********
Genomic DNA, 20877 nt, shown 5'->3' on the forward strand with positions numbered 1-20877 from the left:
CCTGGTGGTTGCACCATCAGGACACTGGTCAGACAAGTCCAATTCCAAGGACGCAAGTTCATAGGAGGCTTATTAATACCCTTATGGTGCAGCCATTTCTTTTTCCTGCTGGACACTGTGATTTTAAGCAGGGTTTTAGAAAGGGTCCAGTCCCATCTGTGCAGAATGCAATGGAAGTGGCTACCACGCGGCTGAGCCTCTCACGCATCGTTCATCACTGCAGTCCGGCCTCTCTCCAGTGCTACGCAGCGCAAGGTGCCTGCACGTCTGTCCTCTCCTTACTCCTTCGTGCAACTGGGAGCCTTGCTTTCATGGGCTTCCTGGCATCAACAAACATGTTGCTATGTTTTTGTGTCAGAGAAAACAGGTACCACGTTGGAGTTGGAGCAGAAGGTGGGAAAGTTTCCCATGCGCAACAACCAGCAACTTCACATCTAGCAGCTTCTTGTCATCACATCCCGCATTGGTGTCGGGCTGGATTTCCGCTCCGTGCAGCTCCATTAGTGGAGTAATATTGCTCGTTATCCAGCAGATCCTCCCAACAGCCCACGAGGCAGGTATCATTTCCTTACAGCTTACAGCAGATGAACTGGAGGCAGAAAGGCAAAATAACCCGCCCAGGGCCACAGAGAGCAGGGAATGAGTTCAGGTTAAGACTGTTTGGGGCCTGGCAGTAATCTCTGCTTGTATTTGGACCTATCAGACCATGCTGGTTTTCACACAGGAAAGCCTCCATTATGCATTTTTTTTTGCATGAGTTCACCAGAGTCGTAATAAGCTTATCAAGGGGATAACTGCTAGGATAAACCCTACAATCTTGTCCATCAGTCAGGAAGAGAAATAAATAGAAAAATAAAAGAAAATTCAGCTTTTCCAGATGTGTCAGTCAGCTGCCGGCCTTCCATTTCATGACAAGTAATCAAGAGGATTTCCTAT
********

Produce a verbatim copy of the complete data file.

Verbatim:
Genomic DNA, 20877 nt, shown 5'->3' on the forward strand with positions numbered 1-20877 from the left:
CCTGGTGGTTGCACCATCAGGACACTGGTCAGACAAGTCCAATTCCAAGGACGCAAGTTCATAGGAGGCTTATTAATACCCTTATGGTGCAGCCATTTCTTTTTCCTGCTGGACACTGTGATTTTAAGCAGGGTTTTAGAAAGGGTCCAGTCCCATCTGTGCAGAATGCAATGGAAGTGGCTACCACGCGGCTGAGCCTCTCACGCATCGTTCATCACTGCAGTCCGGCCTCTCTCCAGTGCTACGCAGCGCAAGGTGCCTGCACGTCTGTCCTCTCCTTACTCCTTCGTGCAACTGGGAGCCTTGCTTTCATGGGCTTCCTGGCATCAACAAACATGTTGCTATGTTTTTGTGTCAGAGAAAACAGGTACCACGTTGGAGTTGGAGCAGAAGGTGGGAAAGTTTCCCATGCGCAACAACCAGCAACTTCACATCTAGCAGCTTCTTGTCATCACATCCCGCATTGGTGTCGGGCTGGATTTCCGCTCCGTGCAGCTCCATTAGTGGAGTAATATTGCTCGTTATCCAGCAGATCCTCCCAACAGCCCACGAGGCAGGTATCATTTCCTTACAGCTTACAGCAGATGAACTGGAGGCAGAAAGGCAAAATAACCCGCCCAGGGCCACAGAGAGCAGGGAATGAGTTCAGGTTAAGACTGTTTGGGGCCTGGCAGTAATCTCTGCTTGTATTTGGACCTATCAGACCATGCTGGTTTTCACACAGGAAAGCCTCCATTATGCATTTTTTTTTGCATGAGTTCACCAGAGTCGTAATAAGCTTATCAAGGGGATAACTGCTAGGATAAACCCTACAATCTTGTCCATCAGTCAGGAAGAGAAATAAATAGAAAAATAAAAGAAAATTCAGCTTTTCCAGATGTGTCAGTCAGCTGCCGGCCTTCCATTTCATGACAAGTAATCAAGAGGATTTCCTAT